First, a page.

The Legend of Krampus


The new “holiday” movie “Krampus” has hit theaters raising a few questions about the origins of the legend.

What is Krampus? Well going back to the folk tales of the Alpine Region in Europe, including much of Germany, Austria and northern Italy; Krampus is a Christmas demon, and he’s Saint Nick’s companion. This legend of Krampus filling the role of Saint Nick’s sidekick goes as far back as the 17th century.

Krampus in depicted as a mixture of all sorts of ghoulish creatures that can include man, bats, goats, Devils, and yetis. However, he is typically a devilish goat character with long mangled horns, overgrown shaggy hair and a tongue that rolls out of his mouth. Krampus isn’t too easy on the eyes, and he’s definitely not the meaning of good intentions for Christmas.

As Santa’s little helper, Krampus has a special job in the time leading up to Christmas; he punishes the bad children on the eve of Saint Nicholas’s Day, when the Saint arrives with all the presents for the children that survived.

Dec. 5th is Krampus’s night. If a child has been bad, Krampus may leave a bundle of sticks as a present for them. That’s if they’re the very lucky children. Others might get a necessary beating with the sticks. For the not so lucky ones, he sticks them into a sack or a basket and throws them into a stream to drown or he just escorts them to Hell itself. The day after is Dec. 6th, the Feast day of Saint Nicholas. This isn’t usually an American custom and is observed mostly in Europe with places that have close ties with Western Christianity. Though the Feast of Saint Nicholas closely resembles North American Tradition on Dec. 25th.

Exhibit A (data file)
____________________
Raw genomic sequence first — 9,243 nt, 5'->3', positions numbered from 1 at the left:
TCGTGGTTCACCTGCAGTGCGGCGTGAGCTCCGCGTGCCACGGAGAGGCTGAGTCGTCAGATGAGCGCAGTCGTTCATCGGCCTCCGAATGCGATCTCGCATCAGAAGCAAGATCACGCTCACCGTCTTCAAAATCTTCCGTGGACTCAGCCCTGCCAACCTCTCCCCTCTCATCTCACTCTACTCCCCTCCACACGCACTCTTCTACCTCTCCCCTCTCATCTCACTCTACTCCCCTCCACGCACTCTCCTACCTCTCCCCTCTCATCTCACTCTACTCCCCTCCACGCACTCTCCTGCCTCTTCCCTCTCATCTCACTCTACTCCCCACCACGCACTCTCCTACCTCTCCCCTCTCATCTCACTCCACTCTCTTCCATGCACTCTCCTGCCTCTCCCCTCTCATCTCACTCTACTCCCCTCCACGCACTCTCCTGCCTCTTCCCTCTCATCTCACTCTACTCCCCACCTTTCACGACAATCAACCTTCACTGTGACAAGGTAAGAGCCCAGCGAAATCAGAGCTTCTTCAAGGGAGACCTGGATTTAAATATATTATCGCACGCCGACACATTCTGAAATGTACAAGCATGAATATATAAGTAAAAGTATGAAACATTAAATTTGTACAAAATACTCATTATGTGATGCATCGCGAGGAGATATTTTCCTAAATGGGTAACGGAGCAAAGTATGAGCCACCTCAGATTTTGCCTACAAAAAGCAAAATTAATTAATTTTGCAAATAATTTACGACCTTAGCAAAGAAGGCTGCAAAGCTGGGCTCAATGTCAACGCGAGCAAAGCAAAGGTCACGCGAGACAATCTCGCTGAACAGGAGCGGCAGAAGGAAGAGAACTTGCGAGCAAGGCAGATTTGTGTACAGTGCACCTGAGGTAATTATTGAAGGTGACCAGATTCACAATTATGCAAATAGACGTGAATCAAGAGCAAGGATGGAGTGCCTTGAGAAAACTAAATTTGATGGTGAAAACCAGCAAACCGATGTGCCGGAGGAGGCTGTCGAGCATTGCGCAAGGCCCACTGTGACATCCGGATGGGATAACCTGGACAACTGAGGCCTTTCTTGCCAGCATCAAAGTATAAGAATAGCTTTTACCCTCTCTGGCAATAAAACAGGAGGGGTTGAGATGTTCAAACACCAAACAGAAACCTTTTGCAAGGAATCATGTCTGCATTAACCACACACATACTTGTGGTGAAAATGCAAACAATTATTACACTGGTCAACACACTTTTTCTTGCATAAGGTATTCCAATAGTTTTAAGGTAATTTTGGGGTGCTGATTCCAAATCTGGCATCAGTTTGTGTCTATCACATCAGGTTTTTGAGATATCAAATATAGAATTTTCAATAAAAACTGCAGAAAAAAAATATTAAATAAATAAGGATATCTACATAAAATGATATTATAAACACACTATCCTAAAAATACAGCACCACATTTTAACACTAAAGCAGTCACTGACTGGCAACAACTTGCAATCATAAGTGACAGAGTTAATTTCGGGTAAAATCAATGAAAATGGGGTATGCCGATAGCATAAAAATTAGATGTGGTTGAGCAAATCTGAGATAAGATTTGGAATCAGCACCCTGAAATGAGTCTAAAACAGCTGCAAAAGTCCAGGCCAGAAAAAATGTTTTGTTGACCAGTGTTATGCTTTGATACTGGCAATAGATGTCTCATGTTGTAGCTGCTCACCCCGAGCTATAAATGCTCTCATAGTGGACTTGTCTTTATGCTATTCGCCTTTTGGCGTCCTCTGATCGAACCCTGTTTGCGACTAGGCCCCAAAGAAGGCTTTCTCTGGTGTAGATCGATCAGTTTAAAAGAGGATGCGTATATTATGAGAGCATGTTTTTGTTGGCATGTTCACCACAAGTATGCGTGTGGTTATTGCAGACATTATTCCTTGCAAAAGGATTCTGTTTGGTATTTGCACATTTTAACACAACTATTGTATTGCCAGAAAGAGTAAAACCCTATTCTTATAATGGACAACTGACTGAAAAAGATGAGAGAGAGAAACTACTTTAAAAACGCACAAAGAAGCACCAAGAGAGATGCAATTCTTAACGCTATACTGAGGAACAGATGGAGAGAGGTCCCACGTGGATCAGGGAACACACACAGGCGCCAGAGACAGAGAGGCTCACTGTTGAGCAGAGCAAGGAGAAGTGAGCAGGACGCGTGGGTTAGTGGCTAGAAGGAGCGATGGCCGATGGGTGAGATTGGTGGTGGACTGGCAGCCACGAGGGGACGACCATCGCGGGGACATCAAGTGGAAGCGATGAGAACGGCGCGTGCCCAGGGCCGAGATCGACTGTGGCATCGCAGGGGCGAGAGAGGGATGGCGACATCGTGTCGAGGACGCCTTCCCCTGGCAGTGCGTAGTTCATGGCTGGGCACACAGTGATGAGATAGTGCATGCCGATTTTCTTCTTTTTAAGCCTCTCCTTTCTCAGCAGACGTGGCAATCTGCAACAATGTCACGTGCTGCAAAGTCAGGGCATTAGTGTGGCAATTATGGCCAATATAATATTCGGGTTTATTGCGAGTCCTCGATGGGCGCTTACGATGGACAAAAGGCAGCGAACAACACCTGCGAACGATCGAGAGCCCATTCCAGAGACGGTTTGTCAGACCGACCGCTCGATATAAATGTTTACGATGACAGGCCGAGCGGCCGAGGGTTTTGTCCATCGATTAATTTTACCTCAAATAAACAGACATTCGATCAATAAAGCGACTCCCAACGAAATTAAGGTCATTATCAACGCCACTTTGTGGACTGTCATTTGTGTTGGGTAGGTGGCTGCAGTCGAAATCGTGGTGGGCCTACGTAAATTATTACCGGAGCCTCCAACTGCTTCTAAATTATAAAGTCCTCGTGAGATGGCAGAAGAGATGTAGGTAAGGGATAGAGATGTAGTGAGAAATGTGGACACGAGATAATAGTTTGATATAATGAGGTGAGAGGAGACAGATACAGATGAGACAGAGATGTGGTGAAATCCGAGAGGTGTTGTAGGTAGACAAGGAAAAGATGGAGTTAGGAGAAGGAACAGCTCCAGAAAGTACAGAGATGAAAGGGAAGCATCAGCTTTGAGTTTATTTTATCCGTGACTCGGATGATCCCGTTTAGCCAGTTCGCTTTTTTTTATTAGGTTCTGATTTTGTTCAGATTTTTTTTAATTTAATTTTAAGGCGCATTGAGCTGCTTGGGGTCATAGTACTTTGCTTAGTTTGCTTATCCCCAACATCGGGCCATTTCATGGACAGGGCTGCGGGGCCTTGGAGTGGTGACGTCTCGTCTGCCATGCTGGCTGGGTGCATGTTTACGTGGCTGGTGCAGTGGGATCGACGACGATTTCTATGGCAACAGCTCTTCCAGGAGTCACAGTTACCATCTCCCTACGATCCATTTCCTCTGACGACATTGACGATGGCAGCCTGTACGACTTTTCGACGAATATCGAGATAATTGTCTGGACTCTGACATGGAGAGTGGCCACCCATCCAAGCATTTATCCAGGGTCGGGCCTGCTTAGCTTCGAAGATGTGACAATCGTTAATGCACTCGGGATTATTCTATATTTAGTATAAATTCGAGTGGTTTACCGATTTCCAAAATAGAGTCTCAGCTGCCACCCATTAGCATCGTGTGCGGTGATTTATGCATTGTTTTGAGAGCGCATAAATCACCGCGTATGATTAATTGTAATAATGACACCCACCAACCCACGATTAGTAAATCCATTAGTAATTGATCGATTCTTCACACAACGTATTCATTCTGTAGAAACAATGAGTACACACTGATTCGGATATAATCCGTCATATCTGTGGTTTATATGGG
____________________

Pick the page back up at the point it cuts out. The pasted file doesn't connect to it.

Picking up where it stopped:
This legend of Krampus is a way for parents to keep their young from misbehaving, buy telling them a demon will beat them, drown them, or take them to the fiery gates.

Though now mostly seen as a folktale, Krampus is celebrated every year in festivals called Krampanacht on Dec. 5th, the eve before Saint Nicholas Day. Krampanacht is a festival in many countries like Germany and Austria. People make Krampus costumes with their own twist on the demonic character. The festival usually involves parties with guests masquerading as Krampus, Devils, wild-men and witches. The participants are usually there for the Krampus run, or Klampuslauf. The participants, often intoxicated, bear torches and run around terrifying bystanders of all ages. In some more dedicated communities, the Krampus actually hit bystanders with sticks.